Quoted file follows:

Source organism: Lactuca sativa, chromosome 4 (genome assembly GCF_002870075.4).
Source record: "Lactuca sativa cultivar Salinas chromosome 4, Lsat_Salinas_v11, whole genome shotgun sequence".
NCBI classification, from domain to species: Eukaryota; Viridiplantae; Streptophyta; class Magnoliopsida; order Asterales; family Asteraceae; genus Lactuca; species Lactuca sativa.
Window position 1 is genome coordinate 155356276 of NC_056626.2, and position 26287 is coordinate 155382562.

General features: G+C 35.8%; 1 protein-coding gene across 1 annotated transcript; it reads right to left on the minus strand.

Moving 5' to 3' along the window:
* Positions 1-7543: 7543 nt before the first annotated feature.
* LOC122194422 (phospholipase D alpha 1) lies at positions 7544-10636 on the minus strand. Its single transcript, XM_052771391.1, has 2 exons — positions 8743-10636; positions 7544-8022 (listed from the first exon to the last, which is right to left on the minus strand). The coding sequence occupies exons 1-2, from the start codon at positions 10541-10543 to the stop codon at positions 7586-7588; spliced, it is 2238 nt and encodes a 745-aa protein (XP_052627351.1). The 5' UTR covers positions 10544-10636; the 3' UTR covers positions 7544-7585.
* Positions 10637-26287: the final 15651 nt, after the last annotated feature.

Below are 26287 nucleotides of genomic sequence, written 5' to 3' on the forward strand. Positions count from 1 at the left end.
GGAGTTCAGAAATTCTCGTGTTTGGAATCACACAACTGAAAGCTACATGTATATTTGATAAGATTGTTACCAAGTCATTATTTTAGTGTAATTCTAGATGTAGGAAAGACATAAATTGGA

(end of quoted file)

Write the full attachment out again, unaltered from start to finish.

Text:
Source organism: Lactuca sativa, chromosome 4 (genome assembly GCF_002870075.4).
Source record: "Lactuca sativa cultivar Salinas chromosome 4, Lsat_Salinas_v11, whole genome shotgun sequence".
NCBI classification, from domain to species: Eukaryota; Viridiplantae; Streptophyta; class Magnoliopsida; order Asterales; family Asteraceae; genus Lactuca; species Lactuca sativa.
Window position 1 is genome coordinate 155356276 of NC_056626.2, and position 26287 is coordinate 155382562.

General features: G+C 35.8%; 1 protein-coding gene across 1 annotated transcript; it reads right to left on the minus strand.

Moving 5' to 3' along the window:
* Positions 1-7543: 7543 nt before the first annotated feature.
* LOC122194422 (phospholipase D alpha 1) lies at positions 7544-10636 on the minus strand. Its single transcript, XM_052771391.1, has 2 exons — positions 8743-10636; positions 7544-8022 (listed from the first exon to the last, which is right to left on the minus strand). The coding sequence occupies exons 1-2, from the start codon at positions 10541-10543 to the stop codon at positions 7586-7588; spliced, it is 2238 nt and encodes a 745-aa protein (XP_052627351.1). The 5' UTR covers positions 10544-10636; the 3' UTR covers positions 7544-7585.
* Positions 10637-26287: the final 15651 nt, after the last annotated feature.

Below are 26287 nucleotides of genomic sequence, written 5' to 3' on the forward strand. Positions count from 1 at the left end.
GGAGTTCAGAAATTCTCGTGTTTGGAATCACACAACTGAAAGCTACATGTATATTTGATAAGATTGTTACCAAGTCATTATTTTAGTGTAATTCTAGATGTAGGAAAGACATAAATTGGA